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    I'm asking this on the behalf of my friend:

    why does the death of dracula bring all the protagonists together & what does the sea represent in dracula?

    Thanks in advance
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    Why doesn’t anybody like Dracula?

    He has a bat temper

    hehehehehe

    But seriously my interpretation is that the disease that is Dracula has been overcome by the protagonists, that something has been saved. Dracula can represent many things, the "other" in society (the Victorians were scared of any exotic and anything foreign, Dracula is from Eastern Europe) and the threat of the unknown (in that he is supernatural and a far cry from the Victorian age of discovery and scientific breakthroughs). He can also represent the threat of female sexuality, that the 'new woman' may come into being and ravage the patriarchal society of Victorian England. Through all of these threats the protagonists have saved the day! This is why they are brought together, they represent the good and proper of society and have presented an unwelcome invasion of their morals and understandings.

    The sea can represent a divide, a difference in cultures that is crossed and invaded by Dracula. In this way it can be seen as a liminal space, something that is vast and limitless and unknowing (almost like the 'Here Be Dragons' sign on some early maps).

    Hope that helps...
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    (Original post by Phenylethylamine_)
    I'm asking this on the behalf of my friend:

    why does the death of dracula bring all the protagonists together & what does the sea represent in dracula?

    Thanks in advance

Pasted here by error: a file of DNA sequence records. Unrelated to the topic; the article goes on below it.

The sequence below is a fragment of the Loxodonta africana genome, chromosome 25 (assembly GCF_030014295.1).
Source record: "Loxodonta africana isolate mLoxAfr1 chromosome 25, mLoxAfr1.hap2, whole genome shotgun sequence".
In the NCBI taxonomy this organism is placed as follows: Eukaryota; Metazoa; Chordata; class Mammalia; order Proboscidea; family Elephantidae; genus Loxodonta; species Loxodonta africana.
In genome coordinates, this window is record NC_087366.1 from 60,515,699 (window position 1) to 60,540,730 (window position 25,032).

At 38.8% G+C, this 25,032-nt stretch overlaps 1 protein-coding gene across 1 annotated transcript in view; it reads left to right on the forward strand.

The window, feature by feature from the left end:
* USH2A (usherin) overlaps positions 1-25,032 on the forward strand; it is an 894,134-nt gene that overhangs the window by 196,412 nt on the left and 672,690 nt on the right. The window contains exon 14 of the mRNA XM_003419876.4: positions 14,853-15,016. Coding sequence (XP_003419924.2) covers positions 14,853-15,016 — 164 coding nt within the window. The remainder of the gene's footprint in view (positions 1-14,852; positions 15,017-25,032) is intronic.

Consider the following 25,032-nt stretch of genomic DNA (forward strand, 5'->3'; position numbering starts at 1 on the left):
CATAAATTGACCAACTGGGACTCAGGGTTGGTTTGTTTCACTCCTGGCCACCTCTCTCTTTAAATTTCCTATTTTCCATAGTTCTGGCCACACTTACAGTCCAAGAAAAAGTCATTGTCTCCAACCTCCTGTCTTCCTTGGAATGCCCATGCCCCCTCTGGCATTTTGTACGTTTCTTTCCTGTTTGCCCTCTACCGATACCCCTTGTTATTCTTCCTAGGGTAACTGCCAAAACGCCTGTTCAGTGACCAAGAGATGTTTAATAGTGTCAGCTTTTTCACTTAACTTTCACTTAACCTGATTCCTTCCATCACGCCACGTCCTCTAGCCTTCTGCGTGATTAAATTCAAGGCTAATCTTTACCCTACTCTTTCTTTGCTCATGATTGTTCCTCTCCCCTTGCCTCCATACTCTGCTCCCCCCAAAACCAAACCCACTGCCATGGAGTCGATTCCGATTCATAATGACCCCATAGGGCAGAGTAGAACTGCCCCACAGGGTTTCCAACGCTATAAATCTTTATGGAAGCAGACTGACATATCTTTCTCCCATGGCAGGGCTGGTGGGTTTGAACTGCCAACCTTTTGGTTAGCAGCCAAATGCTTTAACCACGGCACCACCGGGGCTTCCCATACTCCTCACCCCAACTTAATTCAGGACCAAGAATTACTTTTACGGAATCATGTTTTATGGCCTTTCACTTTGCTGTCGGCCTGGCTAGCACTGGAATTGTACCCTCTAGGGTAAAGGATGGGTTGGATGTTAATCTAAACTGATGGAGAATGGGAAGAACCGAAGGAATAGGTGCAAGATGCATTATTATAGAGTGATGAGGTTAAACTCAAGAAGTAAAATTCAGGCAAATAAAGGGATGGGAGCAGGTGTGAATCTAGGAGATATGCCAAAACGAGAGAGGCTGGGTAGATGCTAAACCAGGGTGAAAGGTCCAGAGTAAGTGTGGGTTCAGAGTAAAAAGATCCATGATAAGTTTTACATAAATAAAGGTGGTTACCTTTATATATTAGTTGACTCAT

Well, I can only try and help ... Dracula was after all written because Bram Stoker was inspired by our country and one of our rulers

    It's basically a struggle of good against evil, mostly like in fairy tales ... And, as in most fairy tales, good conquers all, this being a distinctive feature of this genre. Furthermore, it's about being united against evil and the idea of what people can do if they are driven and united to complete one single goal. The sea doesn't represent anything specific in Dracula, but like in most books where it is used, it is a symbol of traveling and of passage. It represents the passing from one territory, the one of the undead, to the other, the real life. It's like a gate between two worlds, an element that separates time and space. One might also argue that water has also a purifying sense to it, this might being the reason why Dracula is trapped in the coffin and doesn't get out until he comes ashore.

    I haven't studied it in school, but I've read it and this is what comes to mind. I may be wrong, but I was trying to be helpful. Quote me if you need anything else
 
 
 
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